Today we’re gonna be looking at how to play “Moonlight Shadow” on guitar. This song was written and performed by English musician Mike Oldfield. It was released as a single in 1983 and is part of the album Crises.

The fact that we are talking about this song 37 years after it was released is quite impressive. It is still a favorite among bonfire lovers and remains Oldfiled’s biggest hit to date. Interestingly, “Moonlight Shadow” became a hit on the voice of Scottish singer Maggie Reilly, a collaborator of Oldfield. So let’s dig into the nooks and crannies of this timeless hit. Here is how to play “Moonlight Shadow” on guitar.


When learning a new song, the best place to start is usually the chords. They make up the harmony. In other words, the group of chords used in a song determine its harmony and key. And it can be quite simple, very complicated, or anywhere in between those two extremes. But fear not, as “Moonlight Shadow” uses very simple chords. Perhaps that simplicity is precisely part of the reason it became a classic.

The harmony of “Moonlight Shadow” is composed of the following chords: E, B, C#m, A, B. That is it. If you can play those chords, then you can play the song. Can’t play them yet? Stay with me and read carefully. If you practice daily, you will be able to play “Moonlight Shadow” in 14 days, give or take. But you have to practice at least 15 minutes daily. Do we have a deal?


The form of the song refers to what sections are played, how many times, and in what order. The form of “Moonlight Shadow” starts out with an intro (E, B, C#m, A, B), where the all chords are played for four beats, except the C#m and A (which are only played for two beats). Just strum each chord four times downwards (and two-beat downwards for the ones that last two beats). Then we move on to the verse (C#min, A, B, E, B). Here too, all chords are played for four beats, except the E and B, which are only two beats. We then move into the bridge section (A, B, C#m, A, and B). Finally, there is a guitar solo which follows the chords of the verse.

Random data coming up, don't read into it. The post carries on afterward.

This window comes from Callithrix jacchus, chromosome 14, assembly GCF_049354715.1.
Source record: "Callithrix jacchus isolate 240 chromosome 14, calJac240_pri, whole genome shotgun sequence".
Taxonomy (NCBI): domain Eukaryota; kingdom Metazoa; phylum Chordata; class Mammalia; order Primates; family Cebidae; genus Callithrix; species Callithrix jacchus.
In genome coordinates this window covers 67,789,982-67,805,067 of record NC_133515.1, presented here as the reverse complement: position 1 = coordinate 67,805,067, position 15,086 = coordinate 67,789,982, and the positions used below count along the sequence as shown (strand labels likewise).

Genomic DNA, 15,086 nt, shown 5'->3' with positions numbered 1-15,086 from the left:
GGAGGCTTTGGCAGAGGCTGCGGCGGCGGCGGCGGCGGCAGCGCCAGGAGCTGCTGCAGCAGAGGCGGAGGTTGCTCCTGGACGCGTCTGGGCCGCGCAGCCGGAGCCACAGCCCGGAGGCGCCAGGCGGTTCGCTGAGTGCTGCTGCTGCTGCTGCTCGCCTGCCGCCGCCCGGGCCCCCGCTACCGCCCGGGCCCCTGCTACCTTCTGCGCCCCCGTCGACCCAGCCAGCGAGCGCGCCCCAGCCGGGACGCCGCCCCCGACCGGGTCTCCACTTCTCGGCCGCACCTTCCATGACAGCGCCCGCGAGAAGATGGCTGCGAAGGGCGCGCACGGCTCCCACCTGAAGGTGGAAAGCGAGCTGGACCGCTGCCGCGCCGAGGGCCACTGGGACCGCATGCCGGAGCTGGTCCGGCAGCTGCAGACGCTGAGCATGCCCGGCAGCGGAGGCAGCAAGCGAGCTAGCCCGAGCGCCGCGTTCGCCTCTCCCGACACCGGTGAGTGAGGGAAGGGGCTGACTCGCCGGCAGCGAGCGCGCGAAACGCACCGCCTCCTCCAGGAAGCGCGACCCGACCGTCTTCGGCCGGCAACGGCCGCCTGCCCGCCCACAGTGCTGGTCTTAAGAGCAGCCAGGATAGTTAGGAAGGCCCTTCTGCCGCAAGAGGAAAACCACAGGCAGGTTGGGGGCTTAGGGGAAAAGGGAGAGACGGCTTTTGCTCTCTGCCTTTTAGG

Don’t be intimidated 

The form may sound a bit complicated when you read it. But in reality, it is deceptively simple. This is because each section uses the same chords from the intro, but with slight alterations in their order. This is done to add contrast among sections, but still make it sound like it belongs in the same song. Once you start practicing “Moonlight Shadow”, you will realize that it is a very simple song. 

There are many great songs you can learn with just a few simple chords and a minimum of practice. “Moonlight Shadow” is one of them. I’d like to take this moment to drastically state what I’ve hinted at during this article: you have to practice. A “minimum of practice” is not the same as a “no practice”. As a matter of fact, they are diametrically opposite.

Regardless of what your goals are on the guitar, you will have to practice. That’s true even if you have no goals on the guitar. I know, I know… the word “practice” intimidates you. Let me help you out. How about you just “play” the guitar a few minutes a day, every day? Better huh? Don’t overthink. Just pick up your guitar, make sure it’s in tune, and play it daily. I know that if you do that, you will know how to play “Moonlight Shadow” in just a few days. Let us know what other songs you’d like to learn in the comments below.